Monday, July 19, 2010
Talimena Scenic Drive explores historic Ouachita Mountains
The western Ouachita Mountains presented a major natural barrier to the southward advancement of Union troops along the Arkansas and Oklahoma (then the Indian Territories) border during the War Between the States.
The mountain range runs roughly east to west from near Little Rock into eastern Oklahoma. A series of commanding ridges and mountains, some of which are the highest points between the Appalachians and the Rockies, the Ouachitas served as a natural defense for Confederate forces during the war and also provided protection for Southern families and even guerrilla gangs that moved in and out of the mountains with impunity.
Now a major scenic area for visitors to the region, the mountains can be explored and accessed by way of the Talimena Scenic Drive, a national scenic byway that stretches 54 miles from Mena, Arkansas, across the border to Talihina, Oklahoma. As it winds its way along the very tops of the mountains, the drive passes not only some of the most beautiful scenery in the South, but an array of unique historic sites as well, many of them with Civil War ties.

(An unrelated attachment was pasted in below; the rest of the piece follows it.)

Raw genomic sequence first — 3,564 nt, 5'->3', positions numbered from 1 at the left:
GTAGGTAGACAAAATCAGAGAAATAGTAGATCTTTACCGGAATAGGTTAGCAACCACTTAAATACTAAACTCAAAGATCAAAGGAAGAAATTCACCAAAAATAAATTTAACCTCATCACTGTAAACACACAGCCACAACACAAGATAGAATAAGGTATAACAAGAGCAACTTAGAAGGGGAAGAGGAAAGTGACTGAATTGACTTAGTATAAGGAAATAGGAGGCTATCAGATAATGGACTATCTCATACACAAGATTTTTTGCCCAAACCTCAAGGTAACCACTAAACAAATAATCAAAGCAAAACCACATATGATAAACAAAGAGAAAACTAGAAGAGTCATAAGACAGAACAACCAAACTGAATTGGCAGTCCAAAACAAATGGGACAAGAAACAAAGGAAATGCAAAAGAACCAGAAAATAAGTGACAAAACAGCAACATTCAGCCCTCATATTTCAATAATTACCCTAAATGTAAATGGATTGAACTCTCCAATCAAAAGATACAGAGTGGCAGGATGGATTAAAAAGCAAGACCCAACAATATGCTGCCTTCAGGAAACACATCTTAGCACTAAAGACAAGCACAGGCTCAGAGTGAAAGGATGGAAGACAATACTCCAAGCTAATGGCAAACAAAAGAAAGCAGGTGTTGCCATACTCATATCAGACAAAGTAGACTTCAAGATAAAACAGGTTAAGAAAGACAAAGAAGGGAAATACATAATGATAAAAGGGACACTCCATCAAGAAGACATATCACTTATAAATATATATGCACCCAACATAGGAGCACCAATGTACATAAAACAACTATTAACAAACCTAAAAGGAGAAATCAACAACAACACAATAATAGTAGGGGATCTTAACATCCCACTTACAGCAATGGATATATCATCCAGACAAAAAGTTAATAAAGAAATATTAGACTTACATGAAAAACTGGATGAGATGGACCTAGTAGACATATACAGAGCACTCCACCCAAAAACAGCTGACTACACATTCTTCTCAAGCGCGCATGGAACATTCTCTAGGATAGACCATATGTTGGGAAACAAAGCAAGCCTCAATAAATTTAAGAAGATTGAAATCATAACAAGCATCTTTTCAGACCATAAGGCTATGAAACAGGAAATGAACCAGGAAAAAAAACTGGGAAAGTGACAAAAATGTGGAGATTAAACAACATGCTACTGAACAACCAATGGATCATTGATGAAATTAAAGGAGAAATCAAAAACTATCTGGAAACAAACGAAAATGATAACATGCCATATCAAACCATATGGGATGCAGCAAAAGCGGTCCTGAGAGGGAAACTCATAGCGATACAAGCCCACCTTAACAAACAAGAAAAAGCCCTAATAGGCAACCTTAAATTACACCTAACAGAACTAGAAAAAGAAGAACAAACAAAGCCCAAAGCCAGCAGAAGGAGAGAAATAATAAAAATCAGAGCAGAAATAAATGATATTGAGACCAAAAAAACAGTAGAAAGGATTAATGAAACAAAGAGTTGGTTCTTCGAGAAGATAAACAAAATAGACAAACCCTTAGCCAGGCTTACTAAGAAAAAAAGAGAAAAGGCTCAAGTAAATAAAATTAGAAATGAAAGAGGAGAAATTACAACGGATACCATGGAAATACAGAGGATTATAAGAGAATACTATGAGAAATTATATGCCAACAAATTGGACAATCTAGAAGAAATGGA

Along the Oklahoma stretch of the scenic byway are historic sites such as Horse Thief Spring and the Old Military or Fort Towson Road. The spring is was a water souce for Old West outlaws including that prowled the borderlands during the years after the Civil War. The Old Military Road, now marked by a park area with interpretive signs, was a major route through the mountains for Confederate forces and civilians.
The high elevations also provide welcome relief from the height of summer with cool breezes sweeping up the mountainsides to the overlooks and park areas along the Talimena Scenic Drive.
To learn more about this remarkable roadway, please visit www.exploresouthernhistory.com/ARTalimena1.